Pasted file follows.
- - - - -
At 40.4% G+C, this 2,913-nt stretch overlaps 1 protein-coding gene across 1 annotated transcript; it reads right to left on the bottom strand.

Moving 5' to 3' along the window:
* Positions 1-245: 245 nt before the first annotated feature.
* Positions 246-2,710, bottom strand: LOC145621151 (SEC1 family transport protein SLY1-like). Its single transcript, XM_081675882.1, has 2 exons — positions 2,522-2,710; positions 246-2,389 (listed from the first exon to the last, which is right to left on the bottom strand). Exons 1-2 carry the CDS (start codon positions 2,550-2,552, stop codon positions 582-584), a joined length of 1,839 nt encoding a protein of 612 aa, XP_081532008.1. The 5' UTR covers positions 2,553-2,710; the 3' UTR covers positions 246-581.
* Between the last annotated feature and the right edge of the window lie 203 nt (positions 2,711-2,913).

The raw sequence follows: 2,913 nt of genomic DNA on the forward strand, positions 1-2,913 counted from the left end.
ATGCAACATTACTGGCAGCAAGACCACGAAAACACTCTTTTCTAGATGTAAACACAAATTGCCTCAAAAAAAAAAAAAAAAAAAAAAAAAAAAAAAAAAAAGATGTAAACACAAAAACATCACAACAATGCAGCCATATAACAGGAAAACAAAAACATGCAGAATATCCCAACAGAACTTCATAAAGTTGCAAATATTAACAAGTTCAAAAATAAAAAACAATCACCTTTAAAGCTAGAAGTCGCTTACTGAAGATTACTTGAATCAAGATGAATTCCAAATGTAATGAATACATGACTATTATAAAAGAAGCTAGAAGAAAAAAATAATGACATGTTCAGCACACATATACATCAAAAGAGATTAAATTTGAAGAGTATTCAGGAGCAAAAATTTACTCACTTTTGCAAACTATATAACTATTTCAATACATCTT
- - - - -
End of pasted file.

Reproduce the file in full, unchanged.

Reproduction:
At 40.4% G+C, this 2,913-nt stretch overlaps 1 protein-coding gene across 1 annotated transcript; it reads right to left on the bottom strand.

Moving 5' to 3' along the window:
* Positions 1-245: 245 nt before the first annotated feature.
* Positions 246-2,710, bottom strand: LOC145621151 (SEC1 family transport protein SLY1-like). Its single transcript, XM_081675882.1, has 2 exons — positions 2,522-2,710; positions 246-2,389 (listed from the first exon to the last, which is right to left on the bottom strand). Exons 1-2 carry the CDS (start codon positions 2,550-2,552, stop codon positions 582-584), a joined length of 1,839 nt encoding a protein of 612 aa, XP_081532008.1. The 5' UTR covers positions 2,553-2,710; the 3' UTR covers positions 246-581.
* Between the last annotated feature and the right edge of the window lie 203 nt (positions 2,711-2,913).

The raw sequence follows: 2,913 nt of genomic DNA on the forward strand, positions 1-2,913 counted from the left end.
ATGCAACATTACTGGCAGCAAGACCACGAAAACACTCTTTTCTAGATGTAAACACAAATTGCCTCAAAAAAAAAAAAAAAAAAAAAAAAAAAAAAAAAAAAGATGTAAACACAAAAACATCACAACAATGCAGCCATATAACAGGAAAACAAAAACATGCAGAATATCCCAACAGAACTTCATAAAGTTGCAAATATTAACAAGTTCAAAAATAAAAAACAATCACCTTTAAAGCTAGAAGTCGCTTACTGAAGATTACTTGAATCAAGATGAATTCCAAATGTAATGAATACATGACTATTATAAAAGAAGCTAGAAGAAAAAAATAATGACATGTTCAGCACACATATACATCAAAAGAGATTAAATTTGAAGAGTATTCAGGAGCAAAAATTTACTCACTTTTGCAAACTATATAACTATTTCAATACATCTT